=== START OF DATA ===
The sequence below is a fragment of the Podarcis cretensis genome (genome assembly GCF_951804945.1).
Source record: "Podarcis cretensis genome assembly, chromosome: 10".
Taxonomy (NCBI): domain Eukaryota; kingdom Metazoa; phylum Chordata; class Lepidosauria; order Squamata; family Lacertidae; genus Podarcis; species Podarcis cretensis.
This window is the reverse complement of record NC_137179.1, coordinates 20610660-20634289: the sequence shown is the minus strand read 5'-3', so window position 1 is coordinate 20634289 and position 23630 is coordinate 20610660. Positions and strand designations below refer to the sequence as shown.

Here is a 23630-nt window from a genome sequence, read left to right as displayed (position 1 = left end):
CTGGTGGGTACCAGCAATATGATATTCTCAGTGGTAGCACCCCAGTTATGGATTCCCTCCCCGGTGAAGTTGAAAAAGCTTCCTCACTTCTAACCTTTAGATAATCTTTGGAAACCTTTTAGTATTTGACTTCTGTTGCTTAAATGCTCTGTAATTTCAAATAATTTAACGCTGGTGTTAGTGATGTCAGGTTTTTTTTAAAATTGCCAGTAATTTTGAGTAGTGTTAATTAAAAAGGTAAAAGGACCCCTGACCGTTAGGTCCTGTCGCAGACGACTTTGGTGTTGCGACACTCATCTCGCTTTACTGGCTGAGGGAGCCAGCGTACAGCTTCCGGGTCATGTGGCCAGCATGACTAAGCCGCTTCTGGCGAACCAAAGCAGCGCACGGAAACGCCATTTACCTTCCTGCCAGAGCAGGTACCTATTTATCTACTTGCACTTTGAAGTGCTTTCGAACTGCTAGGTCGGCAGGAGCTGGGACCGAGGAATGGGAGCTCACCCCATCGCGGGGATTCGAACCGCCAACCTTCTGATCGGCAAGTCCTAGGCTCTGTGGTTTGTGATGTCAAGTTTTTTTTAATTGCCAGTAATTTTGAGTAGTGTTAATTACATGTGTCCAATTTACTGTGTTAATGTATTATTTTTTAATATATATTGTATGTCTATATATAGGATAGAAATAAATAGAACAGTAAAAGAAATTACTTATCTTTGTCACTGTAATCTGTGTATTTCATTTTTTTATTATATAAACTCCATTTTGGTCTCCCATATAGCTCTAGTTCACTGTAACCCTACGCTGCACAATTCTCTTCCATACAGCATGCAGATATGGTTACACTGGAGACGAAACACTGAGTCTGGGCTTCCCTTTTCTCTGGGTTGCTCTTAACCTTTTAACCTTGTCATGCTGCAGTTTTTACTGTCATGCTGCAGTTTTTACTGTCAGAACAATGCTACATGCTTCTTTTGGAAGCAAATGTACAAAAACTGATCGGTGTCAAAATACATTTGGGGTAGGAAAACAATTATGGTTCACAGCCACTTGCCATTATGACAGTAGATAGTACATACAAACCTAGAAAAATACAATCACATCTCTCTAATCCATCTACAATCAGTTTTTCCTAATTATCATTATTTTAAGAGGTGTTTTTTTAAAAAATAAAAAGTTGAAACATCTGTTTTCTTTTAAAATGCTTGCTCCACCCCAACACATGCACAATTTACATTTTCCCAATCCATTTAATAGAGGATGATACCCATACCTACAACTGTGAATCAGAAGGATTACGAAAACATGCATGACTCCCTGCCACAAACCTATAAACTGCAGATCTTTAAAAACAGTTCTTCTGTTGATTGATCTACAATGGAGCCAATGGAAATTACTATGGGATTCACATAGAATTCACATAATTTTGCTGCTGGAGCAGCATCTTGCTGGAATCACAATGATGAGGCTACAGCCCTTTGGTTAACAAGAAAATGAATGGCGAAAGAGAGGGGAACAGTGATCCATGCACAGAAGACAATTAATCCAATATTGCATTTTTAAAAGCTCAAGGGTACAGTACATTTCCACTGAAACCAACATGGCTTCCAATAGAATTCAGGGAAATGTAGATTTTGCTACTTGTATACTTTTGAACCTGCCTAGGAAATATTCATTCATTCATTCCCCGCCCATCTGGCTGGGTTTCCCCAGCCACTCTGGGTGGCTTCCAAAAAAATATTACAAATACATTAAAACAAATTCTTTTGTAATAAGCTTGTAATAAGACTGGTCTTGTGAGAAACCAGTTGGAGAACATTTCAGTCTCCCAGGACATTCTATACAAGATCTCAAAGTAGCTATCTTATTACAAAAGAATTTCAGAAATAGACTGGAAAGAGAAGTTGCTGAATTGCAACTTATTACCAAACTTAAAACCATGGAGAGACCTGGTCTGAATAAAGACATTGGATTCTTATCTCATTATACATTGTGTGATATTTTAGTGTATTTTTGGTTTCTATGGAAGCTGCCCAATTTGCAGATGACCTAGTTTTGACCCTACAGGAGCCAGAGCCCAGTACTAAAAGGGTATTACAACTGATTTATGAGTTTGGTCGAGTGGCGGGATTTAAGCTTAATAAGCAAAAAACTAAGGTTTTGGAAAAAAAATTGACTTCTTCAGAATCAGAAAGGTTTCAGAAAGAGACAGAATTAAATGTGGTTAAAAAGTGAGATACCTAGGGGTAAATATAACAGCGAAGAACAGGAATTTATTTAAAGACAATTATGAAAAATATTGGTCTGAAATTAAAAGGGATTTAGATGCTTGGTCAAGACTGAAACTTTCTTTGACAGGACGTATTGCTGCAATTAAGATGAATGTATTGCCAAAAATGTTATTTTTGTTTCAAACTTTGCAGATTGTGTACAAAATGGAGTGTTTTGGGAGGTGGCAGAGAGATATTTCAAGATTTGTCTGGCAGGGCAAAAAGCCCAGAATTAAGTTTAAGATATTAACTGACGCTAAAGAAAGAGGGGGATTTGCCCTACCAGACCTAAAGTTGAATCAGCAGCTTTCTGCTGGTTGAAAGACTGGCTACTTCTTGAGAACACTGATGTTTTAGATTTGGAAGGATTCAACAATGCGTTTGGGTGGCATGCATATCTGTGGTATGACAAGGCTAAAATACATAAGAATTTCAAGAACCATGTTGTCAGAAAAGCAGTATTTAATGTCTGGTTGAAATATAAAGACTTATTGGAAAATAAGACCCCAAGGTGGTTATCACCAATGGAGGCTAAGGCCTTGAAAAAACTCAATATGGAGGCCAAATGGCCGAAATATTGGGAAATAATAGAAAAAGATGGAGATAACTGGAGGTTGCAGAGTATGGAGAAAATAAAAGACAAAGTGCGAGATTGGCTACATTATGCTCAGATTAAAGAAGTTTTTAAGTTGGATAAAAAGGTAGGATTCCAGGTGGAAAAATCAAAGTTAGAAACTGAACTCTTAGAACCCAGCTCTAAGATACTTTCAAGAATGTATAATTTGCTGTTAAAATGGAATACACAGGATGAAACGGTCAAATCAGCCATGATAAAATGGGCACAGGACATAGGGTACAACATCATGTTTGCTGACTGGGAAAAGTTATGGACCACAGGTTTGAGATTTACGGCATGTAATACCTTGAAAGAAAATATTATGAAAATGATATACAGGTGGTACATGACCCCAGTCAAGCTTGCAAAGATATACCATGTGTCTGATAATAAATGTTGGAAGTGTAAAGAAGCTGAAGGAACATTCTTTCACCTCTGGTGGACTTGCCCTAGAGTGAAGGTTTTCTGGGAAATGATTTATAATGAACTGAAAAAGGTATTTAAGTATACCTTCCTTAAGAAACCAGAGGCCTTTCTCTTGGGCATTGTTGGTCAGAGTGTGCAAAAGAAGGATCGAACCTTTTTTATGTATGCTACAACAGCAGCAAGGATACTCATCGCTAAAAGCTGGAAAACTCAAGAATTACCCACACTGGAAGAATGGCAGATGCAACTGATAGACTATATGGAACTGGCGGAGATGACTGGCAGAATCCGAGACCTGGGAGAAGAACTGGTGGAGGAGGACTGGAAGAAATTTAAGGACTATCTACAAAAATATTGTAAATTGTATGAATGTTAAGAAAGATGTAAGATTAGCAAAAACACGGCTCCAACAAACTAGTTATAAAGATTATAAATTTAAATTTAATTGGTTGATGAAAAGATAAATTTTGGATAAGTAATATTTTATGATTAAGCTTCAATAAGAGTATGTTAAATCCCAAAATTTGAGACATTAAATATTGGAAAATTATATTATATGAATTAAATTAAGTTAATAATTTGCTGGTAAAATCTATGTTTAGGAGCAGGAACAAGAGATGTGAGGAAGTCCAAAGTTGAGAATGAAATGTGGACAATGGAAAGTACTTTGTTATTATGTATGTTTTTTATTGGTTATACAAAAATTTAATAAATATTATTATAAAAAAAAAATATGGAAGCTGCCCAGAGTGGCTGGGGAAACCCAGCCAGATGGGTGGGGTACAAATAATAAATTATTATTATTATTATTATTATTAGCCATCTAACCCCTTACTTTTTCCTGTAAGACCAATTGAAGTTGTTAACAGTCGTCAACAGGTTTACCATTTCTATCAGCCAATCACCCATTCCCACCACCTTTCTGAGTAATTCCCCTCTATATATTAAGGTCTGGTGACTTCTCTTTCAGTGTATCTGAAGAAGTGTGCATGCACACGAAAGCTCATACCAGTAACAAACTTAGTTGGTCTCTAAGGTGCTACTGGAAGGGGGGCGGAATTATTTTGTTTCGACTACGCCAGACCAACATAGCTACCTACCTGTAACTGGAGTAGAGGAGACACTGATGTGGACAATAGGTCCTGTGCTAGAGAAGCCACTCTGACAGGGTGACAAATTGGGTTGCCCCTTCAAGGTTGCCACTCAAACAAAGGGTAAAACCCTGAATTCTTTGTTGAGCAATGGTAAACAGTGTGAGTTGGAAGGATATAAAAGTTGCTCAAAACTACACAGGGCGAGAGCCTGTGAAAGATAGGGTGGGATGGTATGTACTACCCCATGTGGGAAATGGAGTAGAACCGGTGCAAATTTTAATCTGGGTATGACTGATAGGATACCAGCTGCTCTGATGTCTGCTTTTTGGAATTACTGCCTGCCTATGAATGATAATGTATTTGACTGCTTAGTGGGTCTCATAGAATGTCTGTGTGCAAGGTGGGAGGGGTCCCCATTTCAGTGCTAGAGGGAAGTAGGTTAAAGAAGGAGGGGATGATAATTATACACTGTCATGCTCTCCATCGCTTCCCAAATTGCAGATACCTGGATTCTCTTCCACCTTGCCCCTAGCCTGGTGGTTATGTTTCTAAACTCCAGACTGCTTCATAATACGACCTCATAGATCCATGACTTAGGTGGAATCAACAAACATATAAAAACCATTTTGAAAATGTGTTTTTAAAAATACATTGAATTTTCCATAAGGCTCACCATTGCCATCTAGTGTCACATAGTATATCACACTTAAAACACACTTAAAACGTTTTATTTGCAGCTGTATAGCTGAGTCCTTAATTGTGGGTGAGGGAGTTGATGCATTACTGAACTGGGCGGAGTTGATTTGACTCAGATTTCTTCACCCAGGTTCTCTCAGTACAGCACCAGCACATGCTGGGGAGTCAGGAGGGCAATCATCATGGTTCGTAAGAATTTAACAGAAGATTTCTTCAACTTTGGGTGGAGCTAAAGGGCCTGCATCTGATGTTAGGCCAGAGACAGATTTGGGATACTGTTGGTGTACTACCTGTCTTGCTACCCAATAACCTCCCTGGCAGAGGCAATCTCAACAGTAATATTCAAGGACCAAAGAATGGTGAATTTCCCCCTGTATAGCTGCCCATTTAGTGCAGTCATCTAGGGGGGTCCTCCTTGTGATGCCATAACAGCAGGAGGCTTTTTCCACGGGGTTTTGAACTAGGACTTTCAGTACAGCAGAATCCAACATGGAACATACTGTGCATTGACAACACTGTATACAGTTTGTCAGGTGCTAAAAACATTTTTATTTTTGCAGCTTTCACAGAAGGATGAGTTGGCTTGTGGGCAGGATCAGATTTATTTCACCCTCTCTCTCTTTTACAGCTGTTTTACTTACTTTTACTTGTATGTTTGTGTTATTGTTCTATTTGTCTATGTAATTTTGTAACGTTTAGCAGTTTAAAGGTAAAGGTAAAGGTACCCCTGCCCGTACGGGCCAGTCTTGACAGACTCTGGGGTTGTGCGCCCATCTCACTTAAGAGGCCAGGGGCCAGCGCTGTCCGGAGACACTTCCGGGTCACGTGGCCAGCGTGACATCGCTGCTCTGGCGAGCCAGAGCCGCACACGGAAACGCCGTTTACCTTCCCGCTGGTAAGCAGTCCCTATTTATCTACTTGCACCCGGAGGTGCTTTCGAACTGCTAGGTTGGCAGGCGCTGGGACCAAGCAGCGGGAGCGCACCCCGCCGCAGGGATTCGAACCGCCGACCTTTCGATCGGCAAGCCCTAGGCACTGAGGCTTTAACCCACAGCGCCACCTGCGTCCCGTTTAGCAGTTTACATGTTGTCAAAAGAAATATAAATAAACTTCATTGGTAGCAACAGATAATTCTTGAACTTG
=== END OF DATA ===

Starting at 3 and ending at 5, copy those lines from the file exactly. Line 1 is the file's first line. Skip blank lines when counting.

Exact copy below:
Taxonomy (NCBI): domain Eukaryota; kingdom Metazoa; phylum Chordata; class Lepidosauria; order Squamata; family Lacertidae; genus Podarcis; species Podarcis cretensis.
This window is the reverse complement of record NC_137179.1, coordinates 20610660-20634289: the sequence shown is the minus strand read 5'-3', so window position 1 is coordinate 20634289 and position 23630 is coordinate 20610660. Positions and strand designations below refer to the sequence as shown.

Here is a 23630-nt window from a genome sequence, read left to right as displayed (position 1 = left end):